As he was leaving Independence Hall one morning in 1789, Benjamin Franklin was accosted by a Philadelphia woman. “Well, Doctor, what have we got,” Elizabeth Powel is said to have demanded, “a republic or a monarchy?” Franklin’s reply was brisk: “A republic, Madam—if you can keep it.”
Can we keep it? For many of us, that question became painfully salient on the morning of November 9, 2016. I’d been covering the election since August 2015, when after the first Republican debate, I’d written that Donald Trump’s “unpredictability—his manifest inability to respect the norms of party, civility, or any institution or structure not bearing the Trump name, preferably in gilded letters—makes him the campaign equivalent of crack cocaine.” Though I didn’t think any of the other occupants of the Republican clown car could beat Trump, I assumed the Republican National Committee would find some other way to stop him.
Over the months that followed, I attended Trump rallies in half a dozen states, from Florida to New Hampshire. But while I couldn’t help watching Trump out of the corner of my eye, fascinated by the reinvention of a man whose first brush with bankruptcy I’d covered as a writer at The Village Voice and New York’s Newsday in the 1980s, my main focus was elsewhere. Assuming that the campaign would be boring, I decided to concentrate not on the candidates, but on the voters, volunteers, activists, and movements that make up the political ground on which elections are fought. I was wrong about the campaign. But I was right in thinking that there was a deeper story to be found far from the lights and the cameras.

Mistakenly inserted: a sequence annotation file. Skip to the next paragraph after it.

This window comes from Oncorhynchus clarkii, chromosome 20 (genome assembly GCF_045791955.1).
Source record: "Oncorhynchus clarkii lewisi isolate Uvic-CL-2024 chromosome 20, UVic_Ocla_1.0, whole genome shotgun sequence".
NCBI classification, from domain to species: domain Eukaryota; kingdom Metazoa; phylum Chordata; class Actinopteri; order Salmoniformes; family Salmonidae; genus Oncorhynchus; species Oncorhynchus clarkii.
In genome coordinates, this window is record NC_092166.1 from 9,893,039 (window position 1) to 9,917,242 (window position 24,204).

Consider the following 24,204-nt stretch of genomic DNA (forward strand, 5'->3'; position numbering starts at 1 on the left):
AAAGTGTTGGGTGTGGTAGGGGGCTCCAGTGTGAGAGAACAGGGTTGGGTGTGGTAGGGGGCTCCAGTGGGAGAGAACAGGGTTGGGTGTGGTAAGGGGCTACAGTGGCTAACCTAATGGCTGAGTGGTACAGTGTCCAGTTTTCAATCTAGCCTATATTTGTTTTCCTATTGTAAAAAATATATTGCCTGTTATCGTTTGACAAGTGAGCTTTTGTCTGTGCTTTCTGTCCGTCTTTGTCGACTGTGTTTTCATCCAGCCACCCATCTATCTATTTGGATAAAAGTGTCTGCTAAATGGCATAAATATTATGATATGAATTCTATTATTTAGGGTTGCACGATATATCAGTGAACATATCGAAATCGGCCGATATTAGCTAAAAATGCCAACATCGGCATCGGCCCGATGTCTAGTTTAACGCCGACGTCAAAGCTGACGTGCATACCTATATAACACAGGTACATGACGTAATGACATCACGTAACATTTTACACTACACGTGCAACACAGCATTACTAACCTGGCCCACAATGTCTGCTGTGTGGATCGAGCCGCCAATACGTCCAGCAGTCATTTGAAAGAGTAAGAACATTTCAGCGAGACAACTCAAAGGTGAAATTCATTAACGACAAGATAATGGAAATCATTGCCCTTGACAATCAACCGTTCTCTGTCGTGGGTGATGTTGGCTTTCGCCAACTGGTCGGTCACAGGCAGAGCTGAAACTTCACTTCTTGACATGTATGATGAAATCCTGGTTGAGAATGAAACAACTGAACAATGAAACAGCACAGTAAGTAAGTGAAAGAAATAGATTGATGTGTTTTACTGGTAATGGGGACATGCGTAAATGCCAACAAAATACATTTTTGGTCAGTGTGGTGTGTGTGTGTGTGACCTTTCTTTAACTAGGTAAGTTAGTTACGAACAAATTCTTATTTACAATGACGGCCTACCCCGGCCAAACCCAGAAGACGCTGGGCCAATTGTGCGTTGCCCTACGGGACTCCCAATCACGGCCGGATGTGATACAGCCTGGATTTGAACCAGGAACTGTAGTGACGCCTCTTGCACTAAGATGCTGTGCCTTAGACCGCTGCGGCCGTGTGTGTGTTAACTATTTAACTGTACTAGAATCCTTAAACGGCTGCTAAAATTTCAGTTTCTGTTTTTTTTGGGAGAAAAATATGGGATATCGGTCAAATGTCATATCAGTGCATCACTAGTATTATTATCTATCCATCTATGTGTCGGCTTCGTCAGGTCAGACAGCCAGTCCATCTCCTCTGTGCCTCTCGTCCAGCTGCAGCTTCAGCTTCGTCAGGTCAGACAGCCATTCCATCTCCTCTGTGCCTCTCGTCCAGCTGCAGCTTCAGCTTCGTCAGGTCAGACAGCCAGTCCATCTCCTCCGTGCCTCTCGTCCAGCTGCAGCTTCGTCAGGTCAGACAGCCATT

Walt Whitman heard America singing. I heard a country screaming—at itself, at shadows, at enemies domestic and foreign. “Lock her up!” “Build the wall!” But I also heard something else underneath all the shouting, a collective gasp of recognition and amazement. I’d heard it most clearly in a high-school gym in February 2016—on the night Bernie Sanders won the New Hampshire primary. Sanders himself was elated, reminding his supporters that when he’d begun campaigning, “we had no campaign organization and we had no money.”
Only it wasn’t Sanders I was listening to. It was the audience—a mix of old radicals and young activists, tie-dyed grandmothers from California and the Carolinas celebrating with thick-waisted older men in union windbreakers and college students in blue “Feel the Bern” T-shirts. Could Bernie go all the way? That magical night, with Nevada and Michigan still ahead of us, anything seemed possible. But what I remember even more vividly than that moment of wild hope was the sensation of looking across the packed gym and being astonished at how many of us there were—and realizing that everyone else was just as surprised. (Though it being New Hampshire and a Sanders rally, the crowd was overwhelmingly white.)